The Real Winners of Obamacare
by , Investment U Senior Analyst
Thursday, July 5, 2012: Issue #1808

I was bleary eyed as the line I was standing in snaked halfway across JFK International Airport. I had just gotten off my eight-hour flight from Stockholm when in the distance I saw a TV tuned to CNN. The sound was off and I could barely make out the graphics, but I thought it said something about the Supreme Court ruling on the Affordable Care Act.

I tried to look up the info on my phone, but got yelled at by a customs officer. For some reason, you’re not allowed to use your phone while waiting in line. I wanted to protest, but I thought better of getting into an argument with a customs officer. Cavity searches are not my bag, baby!

Eventually, I was close enough to the TV to make out the graphics that the Supreme Court upheld the President’s healthcare reform law. I had no idea how the market or healthcare stocks were reacting. And I wasn’t going to risk another altercation with Big Bertha (the name I secretly gave the customs officer).

Once I finally cleared customs, I tried to log on to the internet on my phone, but the airport’s Boingo Wi-Fi service jammed it. I finally got hold of a hedge fund manager friend of mine in California who gave me the details.

I barely had time to digest the information when I had to get on another flight down to Florida.

But now that a few days have passed, I’ve had time to go through the news, see how stocks have reacted and analyze the situation…

The Biggest Winners: Hospitals

I expect the biggest winners to be hospitals, because of the likelihood of higher reimbursement rates.

More patients with insurance means fewer indigent and Medicaid patients. The patients who enjoy a weeklong hospital stay and then never pay a dime are the reason it costs you and me $60 for a Tylenol. Additionally, private insurance typically pays a much higher rate than Medicaid, so those dollars should flow right to the hospitals’ bottom lines. A hospital’s cost is basically the same (except for perhaps some administrative costs) whether they’re treating a patient with great insurance or none at all.

In fact, one hospital stock that I recommended in my FirstLine Investor Alert took off after the ruling. The company, which I’m recommending in today’s Investment U Plus, owns 70 hospitals in 15 states and saw its stock price jump roughly 15% since the news came out.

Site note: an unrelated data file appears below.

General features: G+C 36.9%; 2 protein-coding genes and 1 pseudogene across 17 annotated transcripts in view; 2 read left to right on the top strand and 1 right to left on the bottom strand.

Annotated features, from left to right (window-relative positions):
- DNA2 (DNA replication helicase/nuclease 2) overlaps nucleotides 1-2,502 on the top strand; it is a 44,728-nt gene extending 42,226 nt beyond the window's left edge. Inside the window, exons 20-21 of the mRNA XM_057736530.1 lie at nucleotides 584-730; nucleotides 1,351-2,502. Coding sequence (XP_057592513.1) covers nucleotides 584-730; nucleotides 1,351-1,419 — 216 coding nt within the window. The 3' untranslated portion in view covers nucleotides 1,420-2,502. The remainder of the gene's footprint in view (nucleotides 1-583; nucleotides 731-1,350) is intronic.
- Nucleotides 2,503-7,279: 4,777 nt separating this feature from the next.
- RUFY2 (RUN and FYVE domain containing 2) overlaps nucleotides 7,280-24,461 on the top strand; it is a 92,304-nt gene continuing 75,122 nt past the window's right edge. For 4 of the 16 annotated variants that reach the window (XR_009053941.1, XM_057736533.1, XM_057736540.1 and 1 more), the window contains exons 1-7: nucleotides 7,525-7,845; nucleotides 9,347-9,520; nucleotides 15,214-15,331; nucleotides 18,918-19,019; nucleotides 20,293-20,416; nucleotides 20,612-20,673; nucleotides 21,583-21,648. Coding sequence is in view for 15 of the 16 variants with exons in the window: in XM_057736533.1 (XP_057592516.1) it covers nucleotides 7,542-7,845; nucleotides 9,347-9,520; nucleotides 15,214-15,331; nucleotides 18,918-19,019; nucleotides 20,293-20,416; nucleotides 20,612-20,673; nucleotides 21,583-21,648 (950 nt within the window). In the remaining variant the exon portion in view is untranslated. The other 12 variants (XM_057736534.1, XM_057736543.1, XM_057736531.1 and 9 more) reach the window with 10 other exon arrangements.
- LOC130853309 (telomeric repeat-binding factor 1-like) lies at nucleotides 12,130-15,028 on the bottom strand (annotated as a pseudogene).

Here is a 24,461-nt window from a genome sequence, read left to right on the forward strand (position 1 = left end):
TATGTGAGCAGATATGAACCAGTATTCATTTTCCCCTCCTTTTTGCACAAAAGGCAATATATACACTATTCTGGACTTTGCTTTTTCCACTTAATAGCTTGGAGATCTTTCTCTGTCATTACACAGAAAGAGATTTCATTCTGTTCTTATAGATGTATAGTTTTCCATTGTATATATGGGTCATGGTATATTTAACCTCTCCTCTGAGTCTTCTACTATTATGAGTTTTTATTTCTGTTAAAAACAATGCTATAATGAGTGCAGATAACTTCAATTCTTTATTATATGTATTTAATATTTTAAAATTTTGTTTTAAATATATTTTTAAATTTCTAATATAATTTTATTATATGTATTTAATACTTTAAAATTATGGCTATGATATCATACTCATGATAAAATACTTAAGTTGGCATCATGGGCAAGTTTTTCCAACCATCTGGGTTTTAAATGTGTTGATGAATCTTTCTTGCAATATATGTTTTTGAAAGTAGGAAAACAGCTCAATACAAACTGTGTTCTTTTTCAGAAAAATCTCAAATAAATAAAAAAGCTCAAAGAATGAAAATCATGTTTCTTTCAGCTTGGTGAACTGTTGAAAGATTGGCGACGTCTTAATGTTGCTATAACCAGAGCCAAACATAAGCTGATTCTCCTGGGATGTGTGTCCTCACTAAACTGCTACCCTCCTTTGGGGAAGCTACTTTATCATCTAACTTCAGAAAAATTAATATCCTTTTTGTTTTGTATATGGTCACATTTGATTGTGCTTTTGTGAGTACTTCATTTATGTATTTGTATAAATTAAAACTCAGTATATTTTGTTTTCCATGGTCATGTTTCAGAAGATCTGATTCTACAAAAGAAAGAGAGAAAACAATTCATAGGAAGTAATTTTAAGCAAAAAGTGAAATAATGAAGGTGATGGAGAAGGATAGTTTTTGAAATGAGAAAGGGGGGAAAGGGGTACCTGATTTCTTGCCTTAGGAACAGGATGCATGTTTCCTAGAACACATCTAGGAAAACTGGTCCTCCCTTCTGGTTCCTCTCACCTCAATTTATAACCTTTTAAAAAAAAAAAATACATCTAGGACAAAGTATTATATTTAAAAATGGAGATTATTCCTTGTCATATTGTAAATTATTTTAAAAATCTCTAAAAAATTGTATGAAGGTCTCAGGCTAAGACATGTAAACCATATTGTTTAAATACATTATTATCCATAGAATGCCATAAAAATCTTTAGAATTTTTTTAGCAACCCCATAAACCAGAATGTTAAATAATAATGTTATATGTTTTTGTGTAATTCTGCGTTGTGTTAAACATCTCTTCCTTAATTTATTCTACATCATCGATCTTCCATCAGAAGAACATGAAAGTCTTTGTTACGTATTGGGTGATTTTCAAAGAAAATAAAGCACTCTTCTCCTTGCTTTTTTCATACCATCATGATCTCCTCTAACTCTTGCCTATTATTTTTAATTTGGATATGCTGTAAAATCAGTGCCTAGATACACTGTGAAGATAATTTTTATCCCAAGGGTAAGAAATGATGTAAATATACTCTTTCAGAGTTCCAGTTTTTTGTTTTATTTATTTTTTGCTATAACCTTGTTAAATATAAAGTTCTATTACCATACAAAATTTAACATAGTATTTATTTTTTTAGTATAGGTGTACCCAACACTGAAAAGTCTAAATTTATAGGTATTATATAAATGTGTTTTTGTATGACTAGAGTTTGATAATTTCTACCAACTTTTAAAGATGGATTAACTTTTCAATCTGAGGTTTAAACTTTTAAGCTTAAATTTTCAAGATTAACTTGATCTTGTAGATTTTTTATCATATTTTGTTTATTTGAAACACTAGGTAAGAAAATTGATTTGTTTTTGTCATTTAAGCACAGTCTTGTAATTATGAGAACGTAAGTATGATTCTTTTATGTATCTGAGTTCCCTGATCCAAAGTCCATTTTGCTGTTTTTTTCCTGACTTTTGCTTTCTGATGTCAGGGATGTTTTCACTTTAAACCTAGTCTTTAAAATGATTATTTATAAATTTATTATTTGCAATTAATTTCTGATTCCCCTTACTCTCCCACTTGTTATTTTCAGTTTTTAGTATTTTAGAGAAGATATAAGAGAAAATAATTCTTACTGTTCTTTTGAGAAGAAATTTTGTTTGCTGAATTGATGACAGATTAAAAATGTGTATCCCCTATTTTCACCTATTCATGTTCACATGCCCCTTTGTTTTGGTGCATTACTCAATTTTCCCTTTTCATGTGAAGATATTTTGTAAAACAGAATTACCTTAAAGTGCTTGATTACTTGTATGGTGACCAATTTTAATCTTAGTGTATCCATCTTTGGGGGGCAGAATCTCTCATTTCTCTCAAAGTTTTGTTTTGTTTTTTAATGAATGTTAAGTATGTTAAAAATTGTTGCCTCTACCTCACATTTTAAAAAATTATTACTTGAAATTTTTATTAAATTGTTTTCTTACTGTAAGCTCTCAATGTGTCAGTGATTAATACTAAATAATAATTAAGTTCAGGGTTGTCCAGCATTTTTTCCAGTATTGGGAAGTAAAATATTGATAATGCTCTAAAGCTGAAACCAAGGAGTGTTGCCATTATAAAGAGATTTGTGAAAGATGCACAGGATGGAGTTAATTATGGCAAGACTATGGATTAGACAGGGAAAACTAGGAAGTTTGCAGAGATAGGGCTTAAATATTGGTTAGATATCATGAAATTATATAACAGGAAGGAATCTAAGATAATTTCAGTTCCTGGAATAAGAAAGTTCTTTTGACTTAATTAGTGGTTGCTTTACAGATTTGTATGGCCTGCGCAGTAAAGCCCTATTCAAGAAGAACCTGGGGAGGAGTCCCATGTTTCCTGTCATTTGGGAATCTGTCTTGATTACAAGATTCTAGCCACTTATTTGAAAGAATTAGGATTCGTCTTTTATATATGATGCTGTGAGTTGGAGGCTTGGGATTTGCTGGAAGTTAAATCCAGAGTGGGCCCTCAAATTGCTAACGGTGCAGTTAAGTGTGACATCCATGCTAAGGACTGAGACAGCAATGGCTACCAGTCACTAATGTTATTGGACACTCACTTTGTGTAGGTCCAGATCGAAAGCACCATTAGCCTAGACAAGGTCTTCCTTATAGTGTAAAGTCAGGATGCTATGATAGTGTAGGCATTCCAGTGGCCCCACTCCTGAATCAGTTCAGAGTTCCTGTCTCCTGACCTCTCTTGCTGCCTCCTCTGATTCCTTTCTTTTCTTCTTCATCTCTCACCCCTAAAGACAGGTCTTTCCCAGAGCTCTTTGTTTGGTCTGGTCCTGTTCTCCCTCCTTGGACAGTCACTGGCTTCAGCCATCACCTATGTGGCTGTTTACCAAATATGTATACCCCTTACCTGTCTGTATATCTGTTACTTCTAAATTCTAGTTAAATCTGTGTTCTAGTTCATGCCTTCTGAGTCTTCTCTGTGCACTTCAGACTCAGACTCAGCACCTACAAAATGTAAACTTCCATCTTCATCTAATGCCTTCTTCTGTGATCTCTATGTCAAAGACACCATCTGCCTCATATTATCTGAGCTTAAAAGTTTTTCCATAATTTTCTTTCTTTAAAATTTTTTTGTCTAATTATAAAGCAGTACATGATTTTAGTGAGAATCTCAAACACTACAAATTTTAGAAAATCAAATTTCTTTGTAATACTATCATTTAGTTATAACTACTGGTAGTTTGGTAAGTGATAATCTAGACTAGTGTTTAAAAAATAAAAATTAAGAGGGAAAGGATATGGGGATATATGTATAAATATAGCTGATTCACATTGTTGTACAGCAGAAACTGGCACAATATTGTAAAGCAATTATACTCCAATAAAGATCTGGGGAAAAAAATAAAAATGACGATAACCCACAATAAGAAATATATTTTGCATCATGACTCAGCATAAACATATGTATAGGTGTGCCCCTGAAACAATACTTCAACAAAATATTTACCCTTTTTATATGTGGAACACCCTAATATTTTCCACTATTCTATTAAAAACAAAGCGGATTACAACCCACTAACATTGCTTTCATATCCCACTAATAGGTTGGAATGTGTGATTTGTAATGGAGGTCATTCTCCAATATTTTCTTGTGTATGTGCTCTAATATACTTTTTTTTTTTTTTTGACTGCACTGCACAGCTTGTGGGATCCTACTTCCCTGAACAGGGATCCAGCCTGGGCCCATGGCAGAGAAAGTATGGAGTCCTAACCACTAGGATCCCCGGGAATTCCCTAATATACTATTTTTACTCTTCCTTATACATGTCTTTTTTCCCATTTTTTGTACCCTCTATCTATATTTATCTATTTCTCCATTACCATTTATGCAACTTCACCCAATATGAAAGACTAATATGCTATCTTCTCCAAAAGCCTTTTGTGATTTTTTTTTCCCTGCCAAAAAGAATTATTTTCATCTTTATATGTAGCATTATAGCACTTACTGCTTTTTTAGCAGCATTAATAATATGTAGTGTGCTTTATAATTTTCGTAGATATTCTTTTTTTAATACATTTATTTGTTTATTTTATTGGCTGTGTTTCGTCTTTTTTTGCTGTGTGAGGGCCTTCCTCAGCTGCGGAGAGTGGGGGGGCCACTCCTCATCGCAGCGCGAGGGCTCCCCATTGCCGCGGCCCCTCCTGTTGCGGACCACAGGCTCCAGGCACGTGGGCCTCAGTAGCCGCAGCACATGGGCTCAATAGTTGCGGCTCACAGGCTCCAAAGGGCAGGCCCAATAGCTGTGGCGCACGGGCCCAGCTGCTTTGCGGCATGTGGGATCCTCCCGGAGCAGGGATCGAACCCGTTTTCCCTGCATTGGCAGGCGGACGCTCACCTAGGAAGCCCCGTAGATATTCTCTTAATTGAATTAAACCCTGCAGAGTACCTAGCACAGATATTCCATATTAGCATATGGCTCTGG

Are Medicaid Stocks in Trouble?

There’s some skepticism on Wall Street about the Medicaid insurers like Molina Healthcare (NYSE: MOH), because the Court ruled that states could opt out of the Medicaid expansion that’s part of the law.

Under the Affordable Care Act, individuals who make less than $19,157 per year or a family of four who makes below $30,656 are eligible for Medicaid. The Federal government will pick up the full tab from 2014 to 2016. After that, states will be responsible for up to 10% of the cost.

Some states, primarily those with outspoken Republican governors, have said they will not participate in the Medicaid expansion, because it’ll cost the states too much money in the long run.

Even if that occurs, the Medicaid insurers won’t be negatively impacted. They simply won’t get the benefit of the expansion. Nothing is being taken away, it just won’t get added.

Just Say “Yes” to Drugs

Pharmaceutical and biotech companies should also benefit as 33 million more insured patients means more customers buying drugs. Bristol-Myers Squibb (NYSE: BMY) has been my favorite large pharma for a long time and is part of The Ultimate Income Letter’s Perpetual Income Portfolio. Bristol currently has a yield of 3.9% and has some exciting and promising new drugs including Yervoy, the first drug ever to show a benefit for patients with metastatic melanoma.

Biotech companies also benefitted from the ruling as the law includes a 12-year period of marketing exclusivity for biologics.

One of the few groups in healthcare that won’t see much of a benefit is the medical device industry. There may be a small uptick in patients, but the typical user of a medical device is over 65 and thus already on Medicare. Additionally, medical device companies are now required to pay a 2.3% tax starting next year.

Love it or hate it, the Affordable Care Act is likely here to stay. Even if Mitt Romney wins in November, it’s unlikely that Republicans will take enough seats in the Senate to overturn the law.

So if you want to insure that your portfolio is healthy, start looking at some hospital, pharmaceutical and biotech companies to hold for the long term. The new law will impact top and bottom lines of these companies for years to come.

Good Investing,

Marc Lichtenfeld